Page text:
2017: Frontiers in Genetics
https://www.readbyqxmd.com/read/28439558/crispr-cpf1-correction-of-muscular-dystrophy-mutations-in-human-cardiomyocytes-and-mice
#9
Yu Zhang, Chengzu Long, Hui Li, John R McAnally, Kedryn K Baskin, John M Shelton, Rhonda Bassel-Duby, Eric N Olson
Duchenne muscular dystrophy (DMD), caused by mutations in the X-linked dystrophin gene (DMD), is characterized by fatal degeneration of striated muscles. Dilated cardiomyopathy is one of the most common lethal features of the disease. We deployed Cpf1, a unique class 2 CRISPR (clustered regularly interspaced short palindromic repeats) effector, to correct DMD mutations in patient-derived induced pluripotent stem cells (iPSCs) and mdx mice, an animal model of DMD. Cpf1-mediated genomic editing of human iPSCs, either by skipping of an out-of-frame DMD exon or by correcting a nonsense mutation, restored dystrophin expression after differentiation to cardiomyocytes and enhanced contractile function...
April 2017: Science Advances
https://www.readbyqxmd.com/read/28422715/a-novel-bmx-variant-promotes-tumor-cell-growth-and-migration-in-lung-adenocarcinoma
#10
Ye Wang, Jufeng Xia, Zhaoyuan Fang, Fei Li, Duo Li, Zuoyun Wang, Yan Feng, Jian Zhang, Haiquan Chen, Hongbin Ji, Hongyan Liu
The non-receptor tyrosine kinase BMX has been reported in several solid tumors. However, the alternative splicing of BMX and its clinical relevance in lung cancer remain to be elucidated. Exon1.0 array was used to identify a novel alternative splicing of BMX, BMXΔN, which was confirmed by rapid amplification of cDNA ends and reverse transcription-polymerase chain reaction. BMXΔN, resulting from exon skipping with excluding exon 1 to exon 8 of BMX gene, was found in 12% human lung adenocarcinoma specimens...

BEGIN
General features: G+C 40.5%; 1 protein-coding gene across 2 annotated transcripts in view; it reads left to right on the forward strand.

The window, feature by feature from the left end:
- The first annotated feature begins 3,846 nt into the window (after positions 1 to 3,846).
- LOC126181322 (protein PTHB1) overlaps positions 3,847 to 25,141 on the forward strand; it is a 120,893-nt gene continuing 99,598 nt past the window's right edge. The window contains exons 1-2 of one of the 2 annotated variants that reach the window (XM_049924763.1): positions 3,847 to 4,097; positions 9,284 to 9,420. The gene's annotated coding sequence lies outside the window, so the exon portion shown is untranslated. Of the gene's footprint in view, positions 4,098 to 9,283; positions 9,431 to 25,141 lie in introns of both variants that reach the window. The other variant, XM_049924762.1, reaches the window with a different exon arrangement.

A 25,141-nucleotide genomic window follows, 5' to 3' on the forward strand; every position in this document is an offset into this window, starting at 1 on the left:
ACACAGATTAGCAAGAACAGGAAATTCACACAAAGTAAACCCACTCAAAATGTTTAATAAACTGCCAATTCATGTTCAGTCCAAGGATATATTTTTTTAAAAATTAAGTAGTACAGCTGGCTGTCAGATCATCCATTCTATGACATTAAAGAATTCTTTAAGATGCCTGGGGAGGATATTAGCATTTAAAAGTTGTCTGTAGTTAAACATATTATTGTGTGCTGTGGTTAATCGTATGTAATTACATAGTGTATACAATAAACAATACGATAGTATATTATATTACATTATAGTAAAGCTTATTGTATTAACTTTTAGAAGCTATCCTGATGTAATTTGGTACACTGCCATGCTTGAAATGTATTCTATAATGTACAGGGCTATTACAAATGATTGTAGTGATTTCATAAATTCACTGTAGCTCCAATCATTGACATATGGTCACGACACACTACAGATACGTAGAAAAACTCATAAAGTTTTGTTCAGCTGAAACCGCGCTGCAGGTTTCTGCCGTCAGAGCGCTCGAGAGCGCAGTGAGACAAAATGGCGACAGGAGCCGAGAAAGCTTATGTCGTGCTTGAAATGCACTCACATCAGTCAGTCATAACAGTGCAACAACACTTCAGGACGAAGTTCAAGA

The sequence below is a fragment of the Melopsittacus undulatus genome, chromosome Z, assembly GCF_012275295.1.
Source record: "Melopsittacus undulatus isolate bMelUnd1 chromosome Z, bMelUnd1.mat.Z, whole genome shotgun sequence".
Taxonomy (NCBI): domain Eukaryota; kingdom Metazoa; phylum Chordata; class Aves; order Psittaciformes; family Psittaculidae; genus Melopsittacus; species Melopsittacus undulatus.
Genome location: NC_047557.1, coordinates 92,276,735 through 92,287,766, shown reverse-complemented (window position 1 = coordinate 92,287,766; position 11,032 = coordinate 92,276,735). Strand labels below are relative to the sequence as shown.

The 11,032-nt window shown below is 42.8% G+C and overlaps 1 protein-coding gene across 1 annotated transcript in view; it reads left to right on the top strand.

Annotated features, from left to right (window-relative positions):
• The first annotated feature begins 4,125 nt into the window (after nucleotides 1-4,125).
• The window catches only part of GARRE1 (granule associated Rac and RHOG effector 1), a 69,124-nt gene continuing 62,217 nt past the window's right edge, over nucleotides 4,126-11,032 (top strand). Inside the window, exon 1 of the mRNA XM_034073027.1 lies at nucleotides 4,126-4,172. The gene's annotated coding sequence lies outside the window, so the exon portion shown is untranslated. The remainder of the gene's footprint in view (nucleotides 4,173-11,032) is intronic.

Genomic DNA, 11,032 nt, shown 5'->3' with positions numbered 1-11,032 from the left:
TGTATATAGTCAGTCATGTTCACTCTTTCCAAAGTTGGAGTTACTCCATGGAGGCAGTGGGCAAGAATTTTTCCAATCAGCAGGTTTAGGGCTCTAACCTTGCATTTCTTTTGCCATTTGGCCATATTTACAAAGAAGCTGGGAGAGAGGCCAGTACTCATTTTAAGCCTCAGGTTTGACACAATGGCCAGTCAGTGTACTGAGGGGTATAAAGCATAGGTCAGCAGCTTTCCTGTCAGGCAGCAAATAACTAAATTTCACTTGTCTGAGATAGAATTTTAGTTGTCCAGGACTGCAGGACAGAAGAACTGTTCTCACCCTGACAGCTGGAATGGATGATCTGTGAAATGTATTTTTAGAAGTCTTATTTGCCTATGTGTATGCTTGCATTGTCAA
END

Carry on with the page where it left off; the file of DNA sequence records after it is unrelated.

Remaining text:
May 16, 2017: Oncotarget
https://www.readbyqxmd.com/read/28400409/drosha-targets-its-own-transcript-to-modulate-alternative-splicing
#11
Dooyoung Lee, Jin-Wu Nam, Chanseok Shin
The nuclear RNase III enzyme DROSHA interacts with its cofactor DGCR8 to form the Microprocessor complex, which initiates microRNA (miRNA) maturation by cleaving hairpin structures embedded in primary transcripts. Apart from its central role in the biogenesis of miRNAs, DROSHA is also known to recognize and cleave miRNA-like hairpins in a subset of transcripts without apparent small RNA production. Here, we report that the human DROSHA transcript is one such non-canonical target of DROSHA. Mammalian DROSHA genes have evolved a conserved hairpin structure spanning a specific exon-intron junction, which serves as a substrate for the Microprocessor in human cells but not in murine cells...
April 11, 2017: RNA
https://www.readbyqxmd.com/read/28398005/nanotherapy-for-duchenne-muscular-dystrophy
#12
REVIEW
Michael E Nance, Chady H Hakim, N Nora Yang, Dongsheng Duan
Duchenne muscular dystrophy (DMD) is a lethal X-linked childhood muscle wasting disease caused by mutations in the dystrophin gene. Nanobiotechnology-based therapies (such as synthetic nanoparticles and naturally existing viral and nonviral nanoparticles) hold great promise to replace and repair the mutated dystrophin gene and significantly change the disease course. While a majority of DMD nanotherapies are still in early preclinical development, several [such as adeno-associated virus (AAV)-mediated systemic micro-dystrophin gene therapy] are advancing for phase I clinical trials...
April 11, 2017: Wiley Interdisciplinary Reviews. Nanomedicine and Nanobiotechnology